While the four candidates seeking election as Clarkstown
council member maintained a civil discourse during Thursday’s debate the tone
of the highway superintendent candidates was decidedly different.
Both incumbent Superintendent Wayne Ballard and challenger and current Highway Department Fleet Manager claimed to have saved the town millions of dollars. They differed over the skills needed to run the department.
“I firmly believe that practical experience is all you need to be highway superintendent,” said Malone, who is running on the Democratic and Preserve Rockland lines.
Ballard, who has been in the position for 16 years, said, “My engineering skills have proven to be very beneficial to the town.”
When Malone claimed the town was overpaying for parts and repair services Ballard said the purchasing department handles all the purchases. They disagreed over one of the department’s most expensive pieces of equipment, the Menzi Muck, which cleans out culverts. Malone said $78,000 had been spent to repair it and it was not operational and Ballard countered that the Menzi Muck had been fixed and would be working on a project on Friday.
Ballard confirmed today that the specialized piece of equipment was cleaning out a stream off West Street in West Nyack.
The candidates also brought up the lawsuit, which Ballard filed against the town opposing the consolidation of the town garages and authorizing Malone as the fleet manager to report to the town board and not the highway superintendent. Ballard said he took the action because it was ludicrous that as superintendent he did not have control over the department’s vehicles.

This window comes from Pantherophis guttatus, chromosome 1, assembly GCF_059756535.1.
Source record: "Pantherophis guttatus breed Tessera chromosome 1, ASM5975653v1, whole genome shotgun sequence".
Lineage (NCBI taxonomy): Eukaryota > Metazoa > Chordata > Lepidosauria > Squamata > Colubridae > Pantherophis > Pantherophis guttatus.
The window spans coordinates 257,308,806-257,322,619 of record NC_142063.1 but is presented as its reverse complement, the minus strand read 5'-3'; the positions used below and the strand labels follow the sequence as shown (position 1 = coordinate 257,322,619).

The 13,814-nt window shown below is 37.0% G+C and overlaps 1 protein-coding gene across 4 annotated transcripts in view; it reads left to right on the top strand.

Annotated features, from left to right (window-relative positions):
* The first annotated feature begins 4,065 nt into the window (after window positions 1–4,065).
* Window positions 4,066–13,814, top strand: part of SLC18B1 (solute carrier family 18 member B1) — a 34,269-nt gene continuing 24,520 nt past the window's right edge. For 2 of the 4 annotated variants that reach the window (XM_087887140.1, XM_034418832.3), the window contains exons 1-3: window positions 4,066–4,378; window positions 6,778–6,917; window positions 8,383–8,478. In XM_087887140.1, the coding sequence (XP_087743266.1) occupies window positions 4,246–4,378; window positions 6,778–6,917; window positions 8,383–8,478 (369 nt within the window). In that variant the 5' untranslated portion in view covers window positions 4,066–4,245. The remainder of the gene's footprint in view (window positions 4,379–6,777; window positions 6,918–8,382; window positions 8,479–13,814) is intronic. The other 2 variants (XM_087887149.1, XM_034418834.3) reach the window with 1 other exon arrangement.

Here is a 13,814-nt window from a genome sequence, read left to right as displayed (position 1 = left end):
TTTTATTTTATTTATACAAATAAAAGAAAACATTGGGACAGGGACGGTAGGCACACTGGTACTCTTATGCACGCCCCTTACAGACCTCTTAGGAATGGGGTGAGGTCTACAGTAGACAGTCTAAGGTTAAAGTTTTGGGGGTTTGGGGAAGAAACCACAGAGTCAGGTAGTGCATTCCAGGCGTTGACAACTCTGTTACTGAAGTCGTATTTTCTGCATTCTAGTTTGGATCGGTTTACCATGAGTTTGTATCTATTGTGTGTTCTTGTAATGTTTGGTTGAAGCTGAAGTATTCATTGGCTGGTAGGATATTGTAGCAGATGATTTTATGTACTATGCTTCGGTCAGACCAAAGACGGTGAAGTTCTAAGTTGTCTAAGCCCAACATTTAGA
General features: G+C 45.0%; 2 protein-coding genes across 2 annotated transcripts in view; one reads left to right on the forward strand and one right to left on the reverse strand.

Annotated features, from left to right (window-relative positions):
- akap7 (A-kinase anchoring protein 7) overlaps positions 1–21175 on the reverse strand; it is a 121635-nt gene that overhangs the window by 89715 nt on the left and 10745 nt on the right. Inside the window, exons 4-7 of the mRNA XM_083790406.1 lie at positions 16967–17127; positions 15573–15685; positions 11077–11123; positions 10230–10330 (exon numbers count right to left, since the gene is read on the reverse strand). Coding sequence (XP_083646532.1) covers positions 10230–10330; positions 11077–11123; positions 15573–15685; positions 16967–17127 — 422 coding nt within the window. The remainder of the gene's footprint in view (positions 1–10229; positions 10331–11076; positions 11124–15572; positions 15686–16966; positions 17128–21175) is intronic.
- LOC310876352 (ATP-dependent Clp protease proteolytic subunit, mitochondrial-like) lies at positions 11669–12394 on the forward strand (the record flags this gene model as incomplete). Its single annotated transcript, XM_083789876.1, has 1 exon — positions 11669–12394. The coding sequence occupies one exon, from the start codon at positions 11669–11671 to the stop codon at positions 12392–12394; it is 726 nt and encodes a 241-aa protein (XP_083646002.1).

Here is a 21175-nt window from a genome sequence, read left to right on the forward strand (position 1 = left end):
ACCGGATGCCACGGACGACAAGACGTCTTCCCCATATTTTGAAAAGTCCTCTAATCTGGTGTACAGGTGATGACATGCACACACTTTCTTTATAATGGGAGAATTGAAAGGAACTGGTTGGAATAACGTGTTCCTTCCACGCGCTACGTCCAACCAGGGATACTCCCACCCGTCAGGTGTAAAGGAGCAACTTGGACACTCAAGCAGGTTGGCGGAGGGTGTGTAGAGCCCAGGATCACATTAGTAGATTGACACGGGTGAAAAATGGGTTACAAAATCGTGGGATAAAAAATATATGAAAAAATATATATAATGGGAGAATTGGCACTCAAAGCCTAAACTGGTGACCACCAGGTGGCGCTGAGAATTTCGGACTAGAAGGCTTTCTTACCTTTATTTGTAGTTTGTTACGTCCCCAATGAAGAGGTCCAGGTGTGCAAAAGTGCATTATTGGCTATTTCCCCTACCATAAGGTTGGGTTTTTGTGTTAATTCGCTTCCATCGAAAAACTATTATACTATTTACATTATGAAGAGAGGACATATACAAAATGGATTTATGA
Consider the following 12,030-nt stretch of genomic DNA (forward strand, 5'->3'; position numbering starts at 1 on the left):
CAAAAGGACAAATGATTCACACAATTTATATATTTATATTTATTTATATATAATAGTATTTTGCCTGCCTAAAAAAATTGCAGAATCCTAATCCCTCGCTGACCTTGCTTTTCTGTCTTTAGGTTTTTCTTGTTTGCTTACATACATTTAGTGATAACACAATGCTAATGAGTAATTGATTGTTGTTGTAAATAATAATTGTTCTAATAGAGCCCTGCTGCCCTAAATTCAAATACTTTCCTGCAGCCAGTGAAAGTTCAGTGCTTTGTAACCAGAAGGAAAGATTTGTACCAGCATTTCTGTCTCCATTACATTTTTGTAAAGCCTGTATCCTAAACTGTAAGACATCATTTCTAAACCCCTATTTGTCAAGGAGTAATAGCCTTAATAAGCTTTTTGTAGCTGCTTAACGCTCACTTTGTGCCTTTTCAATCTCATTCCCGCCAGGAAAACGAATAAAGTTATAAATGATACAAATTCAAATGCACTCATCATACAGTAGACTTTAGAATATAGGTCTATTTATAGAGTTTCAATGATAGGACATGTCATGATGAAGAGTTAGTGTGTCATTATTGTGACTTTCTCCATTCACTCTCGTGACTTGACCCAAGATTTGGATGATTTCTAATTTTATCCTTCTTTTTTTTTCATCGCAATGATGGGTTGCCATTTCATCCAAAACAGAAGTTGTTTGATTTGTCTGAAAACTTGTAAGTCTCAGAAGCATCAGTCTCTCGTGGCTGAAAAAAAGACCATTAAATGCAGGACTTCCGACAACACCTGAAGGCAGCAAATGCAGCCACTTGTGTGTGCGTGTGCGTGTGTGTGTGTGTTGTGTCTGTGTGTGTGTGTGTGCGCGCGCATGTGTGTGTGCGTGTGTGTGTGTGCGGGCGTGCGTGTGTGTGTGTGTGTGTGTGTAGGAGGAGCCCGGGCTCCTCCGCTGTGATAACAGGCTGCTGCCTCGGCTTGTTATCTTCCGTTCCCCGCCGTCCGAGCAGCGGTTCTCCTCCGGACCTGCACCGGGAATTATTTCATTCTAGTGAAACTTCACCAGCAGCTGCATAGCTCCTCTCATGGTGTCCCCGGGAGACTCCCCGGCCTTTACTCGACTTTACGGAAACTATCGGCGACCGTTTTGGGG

Malone claimed Ballard’s hiring of Frank Sparaco as a part-time constituent services representative was a pure political move designed to get him on additional party lines. Ballard, who is running on the Republican, Conservative, Independence and Working Families lines, defended the hiring and said Sparaco “has been a great asset to me.”
The council candidates, incumbents Stephanie Hausner and George Hoehmann and challengers John Noto and Robert Pitkofsky split on party lines concerning term limits. Republicans Hoehmann and Noto expressed support for term limits. Democrats Hausner and Pitkofsky said electoral reform were more urgently needed and that elections take the place of imposed term limits because the voters make the choice about who to elect.
Noto said term limits would allow government officials to focus on policy and not campaigning and said it would prevent situations where several political parties collude and run one candidate.
They also answered questions about overdevelopment and urbanization. Hausner said the town invested in smart zoning and has conducted several highway corridor surveys to determine the right mix of development for different parts of the town.
Hoehmann said Clarkstown has a comprehensive land use plan in place. Pitkofsky and Noto concurred that the town has strong zoning codes.
The debate, which also included town superintendent, justice and clerk and county clerk candidates, was sponsored by Our Town newspaper.